Feature Article - August 2008
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Safety First

Proactive Approaches Prevent Problems

By Dana Carman


At the Pool

As with climbing, it isn't hard to spot the risks associated with swimming. Similar to having proper flooring for the climbers because ultimately a climber will fall, exceptionally trained and attentive lifeguards are essential, because ultimately one of them will have to make a real save. Aquatics staff members reiterated that fact again and again, each one noting that their lifeguards ran through regular drills, were routinely surprise audited and were supervised closely.

"Lifeguard management doesn't stop," said Patrick Finnegan, vice president of Chula Vista Resort in the Wisconsin Dells. "You cannot stop training. There's no end to lifeguard training. It's constant and consistent and always requires management."

Chula Vista features over 200,000 square feet of indoor and outdoor waterpark space. In other words, it's massive. Proper staffing is imperative—meaning having just the right amount of lifeguards. "Too many lifeguards on the pool creates more of a hazard than not enough," Finnegan said. "There's really a lot to be considered when determining what the proper staffing level is for the pool." He noted the square footage, obstructions, how many people are in the pool, depth of the water and the experience and ability of the waterpark operator as some of those considerations. "We have a vested interest in making sure it's safe far beyond what any regulation could stipulate," he said.

In creating the safest environment possible, however, waterparks and pools can often fall prey to their own success. "Our biggest safety issue as far as I'm concerned," Finnegan said, "is related to swimming skills. Parents who know their children can't swim have a sense of security because a facility is guarded and are willing to let their kids roam freely. In some truly frustrating cases, they don't even come in with them."

Chris Watson, the recreation manager for the City of Hurst Parks and Recreation in Hurst, Texas, understands this. "I think the public's perception is that lifeguards are the final barrier to safety," he said. But really, "they're a supplement to personal responsibility."

To that end, Chula Vista has put in motion some re-education tools to remind parents that no one is better at supervising their child than they are. One such tool is guest check-in literature that lists the waterpark's promises and guest responsibilities. For example, the park promises to provide trained lifeguards, but it is the guests' responsibility to watch their kids. Or, the park promises to provide quality life jackets, but it is the guests' responsibility to make sure their kids are wearing one if they can't swim. In-room notices also reiterate rules.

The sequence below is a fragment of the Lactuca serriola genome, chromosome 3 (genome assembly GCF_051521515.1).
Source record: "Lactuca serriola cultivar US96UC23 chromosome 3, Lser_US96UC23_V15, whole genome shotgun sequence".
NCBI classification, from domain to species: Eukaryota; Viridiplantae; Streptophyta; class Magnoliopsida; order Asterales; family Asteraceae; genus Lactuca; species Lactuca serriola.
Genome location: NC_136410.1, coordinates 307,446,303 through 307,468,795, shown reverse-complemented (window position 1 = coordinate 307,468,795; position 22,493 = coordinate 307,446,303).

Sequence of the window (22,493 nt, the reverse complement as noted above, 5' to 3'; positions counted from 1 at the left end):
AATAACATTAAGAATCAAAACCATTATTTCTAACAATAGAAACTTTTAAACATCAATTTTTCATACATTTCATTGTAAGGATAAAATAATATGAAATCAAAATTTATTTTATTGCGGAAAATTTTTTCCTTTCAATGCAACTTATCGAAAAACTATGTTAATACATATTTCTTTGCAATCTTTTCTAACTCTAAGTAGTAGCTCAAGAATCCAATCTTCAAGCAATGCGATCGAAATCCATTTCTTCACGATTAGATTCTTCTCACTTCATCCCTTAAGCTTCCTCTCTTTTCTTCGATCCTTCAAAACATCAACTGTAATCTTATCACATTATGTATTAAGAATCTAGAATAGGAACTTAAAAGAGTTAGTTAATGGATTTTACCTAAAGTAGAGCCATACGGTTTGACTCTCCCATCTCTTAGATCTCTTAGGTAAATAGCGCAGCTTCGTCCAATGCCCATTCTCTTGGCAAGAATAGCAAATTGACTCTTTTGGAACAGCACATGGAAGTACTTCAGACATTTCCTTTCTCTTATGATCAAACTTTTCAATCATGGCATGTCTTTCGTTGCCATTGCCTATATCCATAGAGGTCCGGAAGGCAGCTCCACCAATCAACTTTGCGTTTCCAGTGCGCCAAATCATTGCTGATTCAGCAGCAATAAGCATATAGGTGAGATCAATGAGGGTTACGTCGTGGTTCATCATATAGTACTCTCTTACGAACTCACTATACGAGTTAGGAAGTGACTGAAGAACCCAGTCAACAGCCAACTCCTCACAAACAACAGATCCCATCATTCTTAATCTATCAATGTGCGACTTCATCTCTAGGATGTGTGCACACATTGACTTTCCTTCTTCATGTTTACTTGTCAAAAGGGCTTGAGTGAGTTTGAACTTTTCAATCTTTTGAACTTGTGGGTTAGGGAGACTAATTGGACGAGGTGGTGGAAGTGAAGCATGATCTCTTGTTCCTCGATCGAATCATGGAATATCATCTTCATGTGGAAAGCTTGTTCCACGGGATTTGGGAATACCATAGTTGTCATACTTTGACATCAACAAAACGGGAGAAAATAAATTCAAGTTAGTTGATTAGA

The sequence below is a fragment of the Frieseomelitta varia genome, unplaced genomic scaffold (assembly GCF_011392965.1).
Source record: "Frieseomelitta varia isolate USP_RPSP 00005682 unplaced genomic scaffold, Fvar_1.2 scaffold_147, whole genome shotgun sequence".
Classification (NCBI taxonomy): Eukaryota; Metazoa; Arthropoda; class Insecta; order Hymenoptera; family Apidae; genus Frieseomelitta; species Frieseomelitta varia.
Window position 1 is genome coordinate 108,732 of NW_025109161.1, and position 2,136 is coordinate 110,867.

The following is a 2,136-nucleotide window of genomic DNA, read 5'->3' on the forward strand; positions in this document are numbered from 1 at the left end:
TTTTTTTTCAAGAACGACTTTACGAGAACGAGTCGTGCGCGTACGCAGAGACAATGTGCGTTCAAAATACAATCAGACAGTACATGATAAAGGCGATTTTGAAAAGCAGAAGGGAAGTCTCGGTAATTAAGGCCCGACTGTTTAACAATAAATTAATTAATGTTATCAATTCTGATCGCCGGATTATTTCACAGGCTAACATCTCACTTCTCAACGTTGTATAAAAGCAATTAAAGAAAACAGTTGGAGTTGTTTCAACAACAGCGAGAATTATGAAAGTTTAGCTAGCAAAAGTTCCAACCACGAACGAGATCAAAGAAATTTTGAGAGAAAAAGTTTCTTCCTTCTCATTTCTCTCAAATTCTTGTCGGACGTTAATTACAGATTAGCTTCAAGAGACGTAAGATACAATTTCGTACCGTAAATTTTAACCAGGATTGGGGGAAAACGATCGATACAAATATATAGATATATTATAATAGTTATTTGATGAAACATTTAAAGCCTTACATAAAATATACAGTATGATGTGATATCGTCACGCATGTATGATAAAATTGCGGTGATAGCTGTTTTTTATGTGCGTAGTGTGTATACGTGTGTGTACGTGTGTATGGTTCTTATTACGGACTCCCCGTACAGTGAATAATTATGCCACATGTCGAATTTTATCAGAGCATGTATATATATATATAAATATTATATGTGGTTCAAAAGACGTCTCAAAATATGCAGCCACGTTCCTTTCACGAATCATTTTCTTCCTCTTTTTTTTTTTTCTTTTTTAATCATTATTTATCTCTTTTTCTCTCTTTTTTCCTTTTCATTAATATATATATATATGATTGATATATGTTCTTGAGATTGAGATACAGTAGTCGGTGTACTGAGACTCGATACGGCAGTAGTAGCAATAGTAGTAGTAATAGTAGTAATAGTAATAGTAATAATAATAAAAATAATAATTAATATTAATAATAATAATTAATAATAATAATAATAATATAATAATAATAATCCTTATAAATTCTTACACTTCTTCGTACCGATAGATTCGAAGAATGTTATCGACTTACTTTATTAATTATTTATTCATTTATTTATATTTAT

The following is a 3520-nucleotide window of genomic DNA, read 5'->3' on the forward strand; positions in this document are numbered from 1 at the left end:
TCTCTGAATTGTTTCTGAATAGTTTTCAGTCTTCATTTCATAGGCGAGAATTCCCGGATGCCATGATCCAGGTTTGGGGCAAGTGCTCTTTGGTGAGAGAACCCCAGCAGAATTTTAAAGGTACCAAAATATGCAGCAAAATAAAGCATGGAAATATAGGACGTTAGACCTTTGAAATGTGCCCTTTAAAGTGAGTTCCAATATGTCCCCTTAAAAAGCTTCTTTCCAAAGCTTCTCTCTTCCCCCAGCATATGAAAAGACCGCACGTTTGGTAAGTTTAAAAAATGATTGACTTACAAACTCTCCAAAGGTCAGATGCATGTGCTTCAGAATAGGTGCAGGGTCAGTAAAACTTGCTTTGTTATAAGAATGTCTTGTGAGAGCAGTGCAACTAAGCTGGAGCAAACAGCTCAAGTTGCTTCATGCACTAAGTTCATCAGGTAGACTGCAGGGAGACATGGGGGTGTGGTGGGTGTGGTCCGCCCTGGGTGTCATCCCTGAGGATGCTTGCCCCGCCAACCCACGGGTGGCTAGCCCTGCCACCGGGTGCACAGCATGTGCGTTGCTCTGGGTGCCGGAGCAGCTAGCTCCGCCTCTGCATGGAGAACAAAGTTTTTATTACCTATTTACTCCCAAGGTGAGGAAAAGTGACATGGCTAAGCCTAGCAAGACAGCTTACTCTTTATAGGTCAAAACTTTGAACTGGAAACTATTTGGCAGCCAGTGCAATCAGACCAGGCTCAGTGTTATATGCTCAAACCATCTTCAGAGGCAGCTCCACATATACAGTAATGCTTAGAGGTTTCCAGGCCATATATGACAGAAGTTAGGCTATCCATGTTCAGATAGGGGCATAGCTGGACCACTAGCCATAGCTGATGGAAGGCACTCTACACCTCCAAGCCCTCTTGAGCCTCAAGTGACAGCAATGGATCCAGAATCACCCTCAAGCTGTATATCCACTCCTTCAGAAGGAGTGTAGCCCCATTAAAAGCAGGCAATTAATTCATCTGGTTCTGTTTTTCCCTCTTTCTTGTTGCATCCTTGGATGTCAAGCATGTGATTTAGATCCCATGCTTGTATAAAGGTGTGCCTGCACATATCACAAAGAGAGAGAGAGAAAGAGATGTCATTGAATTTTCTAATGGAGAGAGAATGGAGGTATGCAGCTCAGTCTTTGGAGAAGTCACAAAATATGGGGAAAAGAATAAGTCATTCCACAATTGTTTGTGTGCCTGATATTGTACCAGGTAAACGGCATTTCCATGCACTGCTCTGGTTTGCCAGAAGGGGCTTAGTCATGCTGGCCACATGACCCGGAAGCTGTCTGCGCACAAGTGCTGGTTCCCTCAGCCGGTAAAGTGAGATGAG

Beyond required reading, a new wrist-banding program is being rolled out. In order to use the water facilities, guests will have to secure a wristband from the waterpark staff. The staff will reiterate safety, discuss the appropriate age a child is permitted to be at the facility without a parent present, and present wristbands that are color-coded for age. The wristbands can be scanned to find out guest name, room number and a contact number so that if an underage child is found in the park alone, the wristband information will locate a parent.

"Am I trying to put all the responsibility on a parent?" Finnegan asked. "No. We still have a responsibility to do our part." But, he noted, "The industry has had tragedies that are related directly to unattended children and to non-swimmers in deep water without a life jacket. We have a vested interest that everyone who comes to the waterpark goes home."

Part of the re-education of the public therefore also includes creating programs for swim lessons and informing the public of just how important it is that kids learn to swim. Some parents may take offense at the notion that they're not "properly parenting" and would prefer to place the blame elsewhere when it comes to water safety, but Finnegan noted that while a parent may know his or her child's ability, the staff doesn't. For the most part, Finnegan said, parents see his approach as a good thing rather than a negative.

The Prince William County (PWC) Park Authority does its share of water safety education as well, illustrating that perhaps the best tool of all is a public with a shared interest in safety rather than an assumption of such. Like Chula Vista, PWC Park Authority provides highly trained lifeguards with thorough, routine inspections and drills to keep them constantly on alert. However, also like Chula Vista, PWC Park Authority recognizes that in addition to providing the best possible environment, the pool users need to understand and undertake precautions as well. Life vests are available in every size for toddlers up to adults, free of charge. Instead of doing just a water safety month, it's a water safety summer at the PWC pools with water safety events and programs rotating days at each facility.

Additionally, Aquatics Director Crystal Wilson, along with another staff member, has begun water safety classes for third- through fifth-graders. "They take safety extremely seriously," said Diane Cabot, public relations manager.

Which is why PWC Park Authority also has a database that tracks all injury occurrences of staff or customers, as well as theft and vandalism. The data is analyzed on a quarterly basis to see if any changes are needed in the current risk management plan. While the Park Authority has two full-time risk management staff, everyone in the department is accountable for safety. "We do a lot of general risk training," Cabot said.